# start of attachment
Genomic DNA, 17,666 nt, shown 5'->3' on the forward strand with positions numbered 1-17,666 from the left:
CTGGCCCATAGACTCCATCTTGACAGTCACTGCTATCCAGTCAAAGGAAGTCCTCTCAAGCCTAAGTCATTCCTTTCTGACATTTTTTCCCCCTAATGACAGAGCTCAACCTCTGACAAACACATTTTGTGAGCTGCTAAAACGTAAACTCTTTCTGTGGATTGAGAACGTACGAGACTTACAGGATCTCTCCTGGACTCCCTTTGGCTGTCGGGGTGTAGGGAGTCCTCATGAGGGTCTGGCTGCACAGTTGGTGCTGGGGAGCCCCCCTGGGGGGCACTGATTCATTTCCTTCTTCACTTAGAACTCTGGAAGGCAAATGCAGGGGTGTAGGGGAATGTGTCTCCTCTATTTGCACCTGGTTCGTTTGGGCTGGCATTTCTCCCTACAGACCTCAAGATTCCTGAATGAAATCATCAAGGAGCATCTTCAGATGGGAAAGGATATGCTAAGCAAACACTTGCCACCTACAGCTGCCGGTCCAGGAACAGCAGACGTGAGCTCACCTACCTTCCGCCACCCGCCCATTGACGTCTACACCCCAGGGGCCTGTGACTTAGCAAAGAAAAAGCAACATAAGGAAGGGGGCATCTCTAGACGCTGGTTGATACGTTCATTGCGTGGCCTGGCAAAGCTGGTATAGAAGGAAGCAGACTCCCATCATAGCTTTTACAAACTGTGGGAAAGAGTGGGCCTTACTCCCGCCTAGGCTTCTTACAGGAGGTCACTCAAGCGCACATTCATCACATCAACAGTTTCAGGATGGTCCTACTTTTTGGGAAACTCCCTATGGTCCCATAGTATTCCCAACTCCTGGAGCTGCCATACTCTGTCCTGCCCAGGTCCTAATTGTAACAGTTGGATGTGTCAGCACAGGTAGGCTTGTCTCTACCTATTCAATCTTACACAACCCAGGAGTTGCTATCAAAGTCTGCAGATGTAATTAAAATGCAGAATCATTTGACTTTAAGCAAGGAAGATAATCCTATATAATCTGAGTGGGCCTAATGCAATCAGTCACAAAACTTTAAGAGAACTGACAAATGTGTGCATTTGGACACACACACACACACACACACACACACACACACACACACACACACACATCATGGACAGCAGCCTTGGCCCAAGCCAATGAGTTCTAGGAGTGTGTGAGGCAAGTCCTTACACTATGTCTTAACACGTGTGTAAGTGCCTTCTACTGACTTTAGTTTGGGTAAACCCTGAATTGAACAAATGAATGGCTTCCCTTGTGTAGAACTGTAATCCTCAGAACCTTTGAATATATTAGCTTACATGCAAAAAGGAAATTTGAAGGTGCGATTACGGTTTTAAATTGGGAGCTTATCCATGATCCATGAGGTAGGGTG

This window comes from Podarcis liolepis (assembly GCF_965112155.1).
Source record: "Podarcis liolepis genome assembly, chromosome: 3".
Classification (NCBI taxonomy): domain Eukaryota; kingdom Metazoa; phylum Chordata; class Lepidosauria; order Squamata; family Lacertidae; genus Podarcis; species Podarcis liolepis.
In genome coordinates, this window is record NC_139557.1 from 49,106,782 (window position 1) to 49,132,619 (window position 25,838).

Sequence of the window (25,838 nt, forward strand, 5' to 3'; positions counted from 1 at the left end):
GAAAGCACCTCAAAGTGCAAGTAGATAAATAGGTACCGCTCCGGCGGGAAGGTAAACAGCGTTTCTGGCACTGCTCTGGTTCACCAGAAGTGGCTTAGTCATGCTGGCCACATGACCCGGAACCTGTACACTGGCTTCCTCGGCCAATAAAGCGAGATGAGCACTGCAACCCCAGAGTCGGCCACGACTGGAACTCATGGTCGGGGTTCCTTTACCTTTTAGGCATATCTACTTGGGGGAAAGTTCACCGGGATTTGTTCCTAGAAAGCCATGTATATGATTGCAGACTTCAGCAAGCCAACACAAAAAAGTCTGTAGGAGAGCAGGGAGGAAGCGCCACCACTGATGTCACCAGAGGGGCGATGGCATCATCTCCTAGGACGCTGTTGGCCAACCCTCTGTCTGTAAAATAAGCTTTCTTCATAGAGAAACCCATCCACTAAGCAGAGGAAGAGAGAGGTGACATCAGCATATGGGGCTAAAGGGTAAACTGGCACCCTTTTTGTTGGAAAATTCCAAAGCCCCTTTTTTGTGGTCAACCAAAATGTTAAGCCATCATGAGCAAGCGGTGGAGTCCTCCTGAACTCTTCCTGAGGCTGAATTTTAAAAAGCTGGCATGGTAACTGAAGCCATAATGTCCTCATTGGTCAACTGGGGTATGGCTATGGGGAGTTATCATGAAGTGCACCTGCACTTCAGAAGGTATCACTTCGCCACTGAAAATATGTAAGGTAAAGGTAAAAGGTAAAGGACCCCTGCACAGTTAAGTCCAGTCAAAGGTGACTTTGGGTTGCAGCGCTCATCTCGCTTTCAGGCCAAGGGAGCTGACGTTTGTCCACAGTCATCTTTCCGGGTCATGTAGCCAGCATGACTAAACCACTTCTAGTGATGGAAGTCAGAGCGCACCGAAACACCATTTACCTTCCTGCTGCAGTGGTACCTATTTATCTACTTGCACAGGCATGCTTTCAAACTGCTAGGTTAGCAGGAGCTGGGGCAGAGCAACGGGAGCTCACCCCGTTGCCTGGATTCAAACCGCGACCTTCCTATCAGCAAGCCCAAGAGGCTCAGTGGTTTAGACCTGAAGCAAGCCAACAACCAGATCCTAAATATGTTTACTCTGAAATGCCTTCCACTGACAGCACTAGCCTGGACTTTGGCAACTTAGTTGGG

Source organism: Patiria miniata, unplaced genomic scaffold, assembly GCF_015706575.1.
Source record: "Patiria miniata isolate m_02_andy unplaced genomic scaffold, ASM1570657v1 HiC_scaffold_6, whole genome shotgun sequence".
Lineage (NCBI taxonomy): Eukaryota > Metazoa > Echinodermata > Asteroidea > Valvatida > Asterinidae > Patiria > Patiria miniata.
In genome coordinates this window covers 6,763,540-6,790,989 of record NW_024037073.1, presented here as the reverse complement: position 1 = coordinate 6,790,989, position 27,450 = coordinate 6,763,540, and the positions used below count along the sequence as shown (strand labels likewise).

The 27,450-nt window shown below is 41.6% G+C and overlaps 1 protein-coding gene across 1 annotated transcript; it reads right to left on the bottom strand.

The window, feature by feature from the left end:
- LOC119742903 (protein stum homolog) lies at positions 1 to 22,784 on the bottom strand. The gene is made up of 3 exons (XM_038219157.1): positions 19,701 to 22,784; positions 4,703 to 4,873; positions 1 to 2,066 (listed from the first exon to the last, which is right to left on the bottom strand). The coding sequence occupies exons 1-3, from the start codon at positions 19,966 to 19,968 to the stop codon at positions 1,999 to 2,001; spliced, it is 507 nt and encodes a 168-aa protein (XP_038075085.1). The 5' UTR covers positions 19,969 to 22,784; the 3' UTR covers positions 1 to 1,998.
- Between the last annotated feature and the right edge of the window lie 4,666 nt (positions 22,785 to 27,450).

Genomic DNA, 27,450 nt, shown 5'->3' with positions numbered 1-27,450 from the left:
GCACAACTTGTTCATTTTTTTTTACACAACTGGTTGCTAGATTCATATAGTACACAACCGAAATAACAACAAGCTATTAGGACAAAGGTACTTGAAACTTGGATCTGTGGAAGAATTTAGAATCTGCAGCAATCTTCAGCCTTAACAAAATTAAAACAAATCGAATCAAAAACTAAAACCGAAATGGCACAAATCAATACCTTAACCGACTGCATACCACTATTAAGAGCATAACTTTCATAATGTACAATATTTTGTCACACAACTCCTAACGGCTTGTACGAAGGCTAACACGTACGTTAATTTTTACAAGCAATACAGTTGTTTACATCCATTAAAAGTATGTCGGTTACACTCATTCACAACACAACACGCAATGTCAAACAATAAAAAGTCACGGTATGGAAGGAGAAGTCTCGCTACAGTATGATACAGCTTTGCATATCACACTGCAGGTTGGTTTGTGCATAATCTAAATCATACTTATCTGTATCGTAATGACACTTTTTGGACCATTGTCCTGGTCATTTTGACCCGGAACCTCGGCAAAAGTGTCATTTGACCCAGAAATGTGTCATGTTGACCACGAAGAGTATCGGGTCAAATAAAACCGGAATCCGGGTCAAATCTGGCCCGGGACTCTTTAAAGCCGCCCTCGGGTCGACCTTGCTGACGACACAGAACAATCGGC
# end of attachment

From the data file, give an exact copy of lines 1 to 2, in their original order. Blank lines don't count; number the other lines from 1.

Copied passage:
Genomic DNA, 17,666 nt, shown 5'->3' on the forward strand with positions numbered 1-17,666 from the left:
CTGGCCCATAGACTCCATCTTGACAGTCACTGCTATCCAGTCAAAGGAAGTCCTCTCAAGCCTAAGTCATTCCTTTCTGACATTTTTTCCCCCTAATGACAGAGCTCAACCTCTGACAAACACATTTTGTGAGCTGCTAAAACGTAAACTCTTTCTGTGGATTGAGAACGTACGAGACTTACAGGATCTCTCCTGGACTCCCTTTGGCTGTCGGGGTGTAGGGAGTCCTCATGAGGGTCTGGCTGCACAGTTGGTGCTGGGGAGCCCCCCTGGGGGGCACTGATTCATTTCCTTCTTCACTTAGAACTCTGGAAGGCAAATGCAGGGGTGTAGGGGAATGTGTCTCCTCTATTTGCACCTGGTTCGTTTGGGCTGGCATTTCTCCCTACAGACCTCAAGATTCCTGAATGAAATCATCAAGGAGCATCTTCAGATGGGAAAGGATATGCTAAGCAAACACTTGCCACCTACAGCTGCCGGTCCAGGAACAGCAGACGTGAGCTCACCTACCTTCCGCCACCCGCCCATTGACGTCTACACCCCAGGGGCCTGTGACTTAGCAAAGAAAAAGCAACATAAGGAAGGGGGCATCTCTAGACGCTGGTTGATACGTTCATTGCGTGGCCTGGCAAAGCTGGTATAGAAGGAAGCAGACTCCCATCATAGCTTTTACAAACTGTGGGAAAGAGTGGGCCTTACTCCCGCCTAGGCTTCTTACAGGAGGTCACTCAAGCGCACATTCATCACATCAACAGTTTCAGGATGGTCCTACTTTTTGGGAAACTCCCTATGGTCCCATAGTATTCCCAACTCCTGGAGCTGCCATACTCTGTCCTGCCCAGGTCCTAATTGTAACAGTTGGATGTGTCAGCACAGGTAGGCTTGTCTCTACCTATTCAATCTTACACAACCCAGGAGTTGCTATCAAAGTCTGCAGATGTAATTAAAATGCAGAATCATTTGACTTTAAGCAAGGAAGATAATCCTATATAATCTGAGTGGGCCTAATGCAATCAGTCACAAAACTTTAAGAGAACTGACAAATGTGTGCATTTGGACACACACACACACACACACACACACACACACACACACACACACACACATCATGGACAGCAGCCTTGGCCCAAGCCAATGAGTTCTAGGAGTGTGTGAGGCAAGTCCTTACACTATGTCTTAACACGTGTGTAAGTGCCTTCTACTGACTTTAGTTTGGGTAAACCCTGAATTGAACAAATGAATGGCTTCCCTTGTGTAGAACTGTAATCCTCAGAACCTTTGAATATATTAGCTTACATGCAAAAAGGAAATTTGAAGGTGCGATTACGGTTTTAAATTGGGAGCTTATCCATGATCCATGAGGTAGGGTG